A man has been convicted of animal cruelty after he hurt a chihuahua. File photo.
A man has been convicted of animal cruelty after he hurt a chihuahua. File photo. MaxPixel's contributors

Man convicted of hurting ex-lover's chihuahua in fit of rage

A JILTED lover has been convicted of severely injuring a chihuahua after he threw the dog to the ground in a fit of rage when his ex-partner rejected him.

Raymond Lyle Roberts, 49, faced Lismore Local Court this week for a hearing into the January 13 incident.

The court heard from two police witnesses who recalled attending the Nimbin property of the dog's owner, Linda Roberts.

Veterinarian John Campbell said the dog, named Lilly-Rose, had a "ruptured eardrum" and "damage to balance centre of the brain".

Mr Campbell said he began "conservative treatment" with medication in a bid to avoiding harming the dog further.

He said a "young girl" - believed to be the granddaughter of the accused and Ms Roberts - brought the dog to him and was "upfront" that she had no money to pay for treatment.

He said the chihuahua's injuries were "definitely consistent with something very traumatic".

Prosecutor Jodie Millar argued, through Ms Roberts' testimony, the accused threw the dog to the ground in a rage after being rejected by her.

The court heard the two had been in a relationship "as teens".

But defence solicitor Tom Saunders said this was at odds with her account to police, which was recorded on video, on the day of the incident.

In the video, which was played in court, Ms Roberts tells police the accused "dropped" the dog.

She said the defendant said: "you love this f***ing dog more than your grandchildren" before Lilly-Rose fell to the ground.

Roberts claimed he had become angry after asking to rekindle a long-defunct relationship - a proposal which she rejected.

She said Lilly-Rose had largely recovered from the injury but was "not the same" and was "slow" since the incident.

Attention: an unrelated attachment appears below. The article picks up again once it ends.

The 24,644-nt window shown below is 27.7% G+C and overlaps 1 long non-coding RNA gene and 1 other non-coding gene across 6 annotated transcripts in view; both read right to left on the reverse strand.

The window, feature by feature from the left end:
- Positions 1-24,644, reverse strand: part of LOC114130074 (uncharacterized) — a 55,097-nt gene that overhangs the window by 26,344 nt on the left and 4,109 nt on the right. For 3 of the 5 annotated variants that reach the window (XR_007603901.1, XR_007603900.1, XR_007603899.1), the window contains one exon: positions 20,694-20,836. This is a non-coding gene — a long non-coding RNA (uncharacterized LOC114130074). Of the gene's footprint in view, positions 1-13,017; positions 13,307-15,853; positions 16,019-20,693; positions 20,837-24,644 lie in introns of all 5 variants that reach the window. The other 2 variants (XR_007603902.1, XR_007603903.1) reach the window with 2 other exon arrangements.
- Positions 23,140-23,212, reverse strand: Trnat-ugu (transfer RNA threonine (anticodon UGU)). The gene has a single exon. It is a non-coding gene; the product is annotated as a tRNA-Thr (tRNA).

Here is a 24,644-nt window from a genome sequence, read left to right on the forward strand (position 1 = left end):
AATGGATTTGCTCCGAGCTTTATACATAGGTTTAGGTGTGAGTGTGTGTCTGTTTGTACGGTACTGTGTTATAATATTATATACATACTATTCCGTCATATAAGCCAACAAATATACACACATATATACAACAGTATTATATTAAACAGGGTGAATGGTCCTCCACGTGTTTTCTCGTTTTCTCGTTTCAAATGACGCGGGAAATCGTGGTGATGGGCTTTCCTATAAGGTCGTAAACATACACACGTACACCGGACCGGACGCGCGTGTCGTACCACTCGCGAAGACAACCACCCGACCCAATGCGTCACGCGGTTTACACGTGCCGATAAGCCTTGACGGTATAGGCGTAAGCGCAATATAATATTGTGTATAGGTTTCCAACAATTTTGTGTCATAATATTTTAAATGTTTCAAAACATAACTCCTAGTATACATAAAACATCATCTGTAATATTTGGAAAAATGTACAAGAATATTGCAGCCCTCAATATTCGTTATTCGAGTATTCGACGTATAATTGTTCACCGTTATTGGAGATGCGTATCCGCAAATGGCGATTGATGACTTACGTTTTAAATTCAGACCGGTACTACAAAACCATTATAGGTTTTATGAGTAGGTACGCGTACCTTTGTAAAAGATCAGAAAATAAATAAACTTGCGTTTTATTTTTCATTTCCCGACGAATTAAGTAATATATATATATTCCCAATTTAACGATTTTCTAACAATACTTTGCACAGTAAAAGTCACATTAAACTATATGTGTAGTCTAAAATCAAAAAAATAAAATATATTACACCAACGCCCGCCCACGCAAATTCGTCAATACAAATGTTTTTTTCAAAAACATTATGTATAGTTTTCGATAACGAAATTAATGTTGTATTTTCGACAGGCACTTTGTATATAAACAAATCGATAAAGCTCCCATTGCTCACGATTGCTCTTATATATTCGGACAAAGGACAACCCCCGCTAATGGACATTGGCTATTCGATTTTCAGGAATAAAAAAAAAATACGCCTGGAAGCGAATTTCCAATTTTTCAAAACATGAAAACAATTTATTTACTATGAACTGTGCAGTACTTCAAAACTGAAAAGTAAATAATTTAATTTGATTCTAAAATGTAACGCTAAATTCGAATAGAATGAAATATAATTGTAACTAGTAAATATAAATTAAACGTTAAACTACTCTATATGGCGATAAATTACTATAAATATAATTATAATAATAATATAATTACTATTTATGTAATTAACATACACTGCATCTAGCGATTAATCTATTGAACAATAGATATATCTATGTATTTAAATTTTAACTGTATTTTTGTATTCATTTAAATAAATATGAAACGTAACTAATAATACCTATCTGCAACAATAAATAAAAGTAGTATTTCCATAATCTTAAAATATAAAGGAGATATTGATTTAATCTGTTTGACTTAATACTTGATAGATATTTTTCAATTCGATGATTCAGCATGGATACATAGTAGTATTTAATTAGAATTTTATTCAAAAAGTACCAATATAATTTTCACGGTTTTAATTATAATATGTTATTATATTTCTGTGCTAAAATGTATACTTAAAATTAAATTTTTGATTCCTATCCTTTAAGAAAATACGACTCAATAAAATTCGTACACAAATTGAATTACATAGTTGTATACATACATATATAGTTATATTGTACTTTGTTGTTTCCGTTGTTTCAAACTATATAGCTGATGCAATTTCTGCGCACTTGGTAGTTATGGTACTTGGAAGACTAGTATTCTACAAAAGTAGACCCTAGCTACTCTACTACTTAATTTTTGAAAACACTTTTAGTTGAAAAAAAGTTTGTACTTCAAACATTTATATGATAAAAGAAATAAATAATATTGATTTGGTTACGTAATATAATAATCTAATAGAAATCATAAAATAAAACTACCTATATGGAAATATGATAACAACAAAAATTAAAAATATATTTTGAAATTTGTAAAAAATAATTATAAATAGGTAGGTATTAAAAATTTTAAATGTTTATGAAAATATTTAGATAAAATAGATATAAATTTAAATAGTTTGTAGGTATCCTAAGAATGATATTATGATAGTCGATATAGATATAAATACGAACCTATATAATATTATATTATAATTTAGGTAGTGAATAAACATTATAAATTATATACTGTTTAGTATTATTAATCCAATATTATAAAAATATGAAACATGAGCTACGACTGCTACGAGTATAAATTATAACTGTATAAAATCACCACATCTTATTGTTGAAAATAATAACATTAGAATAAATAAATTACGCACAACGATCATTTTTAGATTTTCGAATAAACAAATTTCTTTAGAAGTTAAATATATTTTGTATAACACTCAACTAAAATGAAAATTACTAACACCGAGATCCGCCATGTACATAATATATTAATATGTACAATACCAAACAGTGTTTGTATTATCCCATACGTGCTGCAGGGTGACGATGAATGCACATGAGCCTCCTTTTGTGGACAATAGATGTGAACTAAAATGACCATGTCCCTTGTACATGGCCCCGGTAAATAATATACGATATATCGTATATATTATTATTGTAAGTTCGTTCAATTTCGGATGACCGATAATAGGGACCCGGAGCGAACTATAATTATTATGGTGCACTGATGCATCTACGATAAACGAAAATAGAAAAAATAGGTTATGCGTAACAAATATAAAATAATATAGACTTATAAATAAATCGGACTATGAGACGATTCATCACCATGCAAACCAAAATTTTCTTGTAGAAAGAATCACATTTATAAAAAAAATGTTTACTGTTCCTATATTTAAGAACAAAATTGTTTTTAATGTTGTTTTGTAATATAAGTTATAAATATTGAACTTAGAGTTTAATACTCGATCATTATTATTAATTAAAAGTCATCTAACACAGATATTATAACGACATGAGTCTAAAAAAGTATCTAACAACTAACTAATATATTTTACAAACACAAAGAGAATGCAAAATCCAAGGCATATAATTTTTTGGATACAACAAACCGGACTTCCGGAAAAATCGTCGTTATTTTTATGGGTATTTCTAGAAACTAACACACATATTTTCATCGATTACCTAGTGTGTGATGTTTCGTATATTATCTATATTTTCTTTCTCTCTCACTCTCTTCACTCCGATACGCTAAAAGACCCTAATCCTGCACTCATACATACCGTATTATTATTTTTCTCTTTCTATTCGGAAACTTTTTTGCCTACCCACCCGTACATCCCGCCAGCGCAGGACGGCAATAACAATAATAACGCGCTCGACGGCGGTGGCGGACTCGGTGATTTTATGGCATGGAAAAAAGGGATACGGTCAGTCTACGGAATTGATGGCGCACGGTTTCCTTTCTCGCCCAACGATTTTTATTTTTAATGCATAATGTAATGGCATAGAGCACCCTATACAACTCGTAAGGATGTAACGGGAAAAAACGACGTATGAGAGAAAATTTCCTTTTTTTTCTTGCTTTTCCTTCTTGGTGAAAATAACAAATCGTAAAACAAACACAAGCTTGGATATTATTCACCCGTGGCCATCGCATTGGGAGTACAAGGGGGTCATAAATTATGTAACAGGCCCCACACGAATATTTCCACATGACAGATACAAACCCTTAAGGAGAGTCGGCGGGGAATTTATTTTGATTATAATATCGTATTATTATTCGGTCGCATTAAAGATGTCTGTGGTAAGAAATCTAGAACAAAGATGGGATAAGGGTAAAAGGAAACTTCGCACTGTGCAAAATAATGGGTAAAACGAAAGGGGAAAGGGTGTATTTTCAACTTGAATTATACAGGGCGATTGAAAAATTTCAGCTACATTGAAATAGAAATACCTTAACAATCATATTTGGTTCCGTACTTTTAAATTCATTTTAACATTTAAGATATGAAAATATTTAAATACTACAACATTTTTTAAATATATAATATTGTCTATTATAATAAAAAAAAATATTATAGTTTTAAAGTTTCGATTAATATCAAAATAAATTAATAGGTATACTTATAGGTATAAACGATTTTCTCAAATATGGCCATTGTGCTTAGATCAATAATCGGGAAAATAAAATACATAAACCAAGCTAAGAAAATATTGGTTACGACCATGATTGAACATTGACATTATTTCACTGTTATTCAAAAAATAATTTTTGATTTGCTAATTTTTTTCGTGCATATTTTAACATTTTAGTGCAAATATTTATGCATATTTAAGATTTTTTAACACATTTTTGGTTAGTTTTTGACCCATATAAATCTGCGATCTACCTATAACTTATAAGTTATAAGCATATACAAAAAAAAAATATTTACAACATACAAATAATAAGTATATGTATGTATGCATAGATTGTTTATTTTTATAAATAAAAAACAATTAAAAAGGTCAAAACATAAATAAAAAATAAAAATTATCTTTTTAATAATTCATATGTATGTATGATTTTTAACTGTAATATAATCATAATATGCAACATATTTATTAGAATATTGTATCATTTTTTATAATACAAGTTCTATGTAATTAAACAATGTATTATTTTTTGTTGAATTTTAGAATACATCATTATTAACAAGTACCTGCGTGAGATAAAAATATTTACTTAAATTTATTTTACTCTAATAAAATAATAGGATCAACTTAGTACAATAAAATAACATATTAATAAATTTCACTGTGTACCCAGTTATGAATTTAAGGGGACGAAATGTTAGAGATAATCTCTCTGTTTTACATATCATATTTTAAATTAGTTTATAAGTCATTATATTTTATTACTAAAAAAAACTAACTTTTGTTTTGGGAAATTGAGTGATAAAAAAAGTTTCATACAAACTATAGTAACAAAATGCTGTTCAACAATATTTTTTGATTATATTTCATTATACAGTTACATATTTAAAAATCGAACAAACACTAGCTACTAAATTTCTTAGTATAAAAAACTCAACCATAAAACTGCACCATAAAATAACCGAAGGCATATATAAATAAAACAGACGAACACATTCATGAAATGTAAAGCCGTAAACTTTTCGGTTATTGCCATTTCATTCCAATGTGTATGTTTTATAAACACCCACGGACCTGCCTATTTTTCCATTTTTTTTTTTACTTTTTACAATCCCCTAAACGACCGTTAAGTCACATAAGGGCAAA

But when he took to the stand, Roberts said his ex-partner had been acting in an abusive manner toward their granddaughter before he grabbed the dog by the scruff of her neck.

"I love the dog," Roberts said.

"I was trying to make a point.

"When I was about to get up and leave she (knocked items off) the table and I lost my bananas".

Mr Saunders argued his client never meant to hurt the dog.

"There was no intention to hurt the animal," he said.

Magistrate Jeff Linden said he was "not satisfied" with a previous charge of aggravated animal cruelty, as the dog's condition had significantly improved when Mr Campbell saw her again on January 15.

But he convicted Roberts of the lesser charge of animal cruelty.

"The dog was in significant pain," Mr Linden said.

He noted Mr and Ms Roberts had both consumed a "substantial quantity of alcohol" before their altercation.

He said regardless of the specifics of the situation, there was "no other hypothesis" than that the dog was injured that night.

Roberts, who is on carer's benefits, was given a 12-month good behaviour bond.

Mr Linden also granted a two-year apprehended violence order against Roberts.



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